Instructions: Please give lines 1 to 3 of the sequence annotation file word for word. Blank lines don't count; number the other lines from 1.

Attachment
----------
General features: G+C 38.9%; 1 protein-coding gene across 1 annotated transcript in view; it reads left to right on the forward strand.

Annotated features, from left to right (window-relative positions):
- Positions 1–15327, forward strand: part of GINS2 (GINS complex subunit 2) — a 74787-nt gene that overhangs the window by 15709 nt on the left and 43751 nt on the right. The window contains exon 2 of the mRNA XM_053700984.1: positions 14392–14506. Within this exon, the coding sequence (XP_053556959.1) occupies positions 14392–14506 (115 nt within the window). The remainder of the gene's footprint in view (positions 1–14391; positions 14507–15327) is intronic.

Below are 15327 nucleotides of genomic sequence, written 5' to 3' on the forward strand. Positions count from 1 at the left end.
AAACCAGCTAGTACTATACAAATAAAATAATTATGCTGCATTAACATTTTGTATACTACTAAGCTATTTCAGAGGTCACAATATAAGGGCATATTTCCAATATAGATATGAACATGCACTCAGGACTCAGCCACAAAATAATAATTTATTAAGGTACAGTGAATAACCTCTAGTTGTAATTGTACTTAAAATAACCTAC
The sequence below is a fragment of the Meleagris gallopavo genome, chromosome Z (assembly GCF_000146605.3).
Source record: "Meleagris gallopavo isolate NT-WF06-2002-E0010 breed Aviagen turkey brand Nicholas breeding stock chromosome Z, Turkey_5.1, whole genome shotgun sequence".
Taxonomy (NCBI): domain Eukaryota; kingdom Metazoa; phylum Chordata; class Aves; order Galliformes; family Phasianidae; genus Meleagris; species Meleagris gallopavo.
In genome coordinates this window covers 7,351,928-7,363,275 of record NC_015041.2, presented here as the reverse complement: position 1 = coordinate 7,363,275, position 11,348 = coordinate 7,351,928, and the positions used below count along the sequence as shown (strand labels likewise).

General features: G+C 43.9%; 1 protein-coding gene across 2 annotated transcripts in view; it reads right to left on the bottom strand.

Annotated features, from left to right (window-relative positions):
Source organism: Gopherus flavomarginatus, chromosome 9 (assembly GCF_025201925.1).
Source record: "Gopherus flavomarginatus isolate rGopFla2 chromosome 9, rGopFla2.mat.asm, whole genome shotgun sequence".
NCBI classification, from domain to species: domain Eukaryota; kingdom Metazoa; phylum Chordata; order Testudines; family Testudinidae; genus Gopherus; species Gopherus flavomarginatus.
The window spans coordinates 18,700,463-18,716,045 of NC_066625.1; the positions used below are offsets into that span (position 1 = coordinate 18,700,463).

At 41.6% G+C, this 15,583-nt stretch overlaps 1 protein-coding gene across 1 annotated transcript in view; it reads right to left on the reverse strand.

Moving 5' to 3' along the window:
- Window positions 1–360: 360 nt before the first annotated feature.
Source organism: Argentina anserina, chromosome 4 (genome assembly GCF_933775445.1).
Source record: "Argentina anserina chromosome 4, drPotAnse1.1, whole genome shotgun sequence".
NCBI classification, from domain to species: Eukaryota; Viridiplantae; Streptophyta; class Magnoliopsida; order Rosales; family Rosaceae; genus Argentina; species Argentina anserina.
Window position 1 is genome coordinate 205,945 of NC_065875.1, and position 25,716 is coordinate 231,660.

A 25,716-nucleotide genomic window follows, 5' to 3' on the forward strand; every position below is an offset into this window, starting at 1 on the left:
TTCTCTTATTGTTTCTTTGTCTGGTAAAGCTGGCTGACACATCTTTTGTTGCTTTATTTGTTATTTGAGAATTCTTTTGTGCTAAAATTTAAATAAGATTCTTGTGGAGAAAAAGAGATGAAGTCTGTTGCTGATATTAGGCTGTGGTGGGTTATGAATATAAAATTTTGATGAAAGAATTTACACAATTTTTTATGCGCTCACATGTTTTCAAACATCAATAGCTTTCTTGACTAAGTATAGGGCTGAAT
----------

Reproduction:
General features: G+C 38.9%; 1 protein-coding gene across 1 annotated transcript in view; it reads left to right on the forward strand.

Annotated features, from left to right (window-relative positions):
- Positions 1–15327, forward strand: part of GINS2 (GINS complex subunit 2) — a 74787-nt gene that overhangs the window by 15709 nt on the left and 43751 nt on the right. The window contains exon 2 of the mRNA XM_053700984.1: positions 14392–14506. Within this exon, the coding sequence (XP_053556959.1) occupies positions 14392–14506 (115 nt within the window). The remainder of the gene's footprint in view (positions 1–14391; positions 14507–15327) is intronic.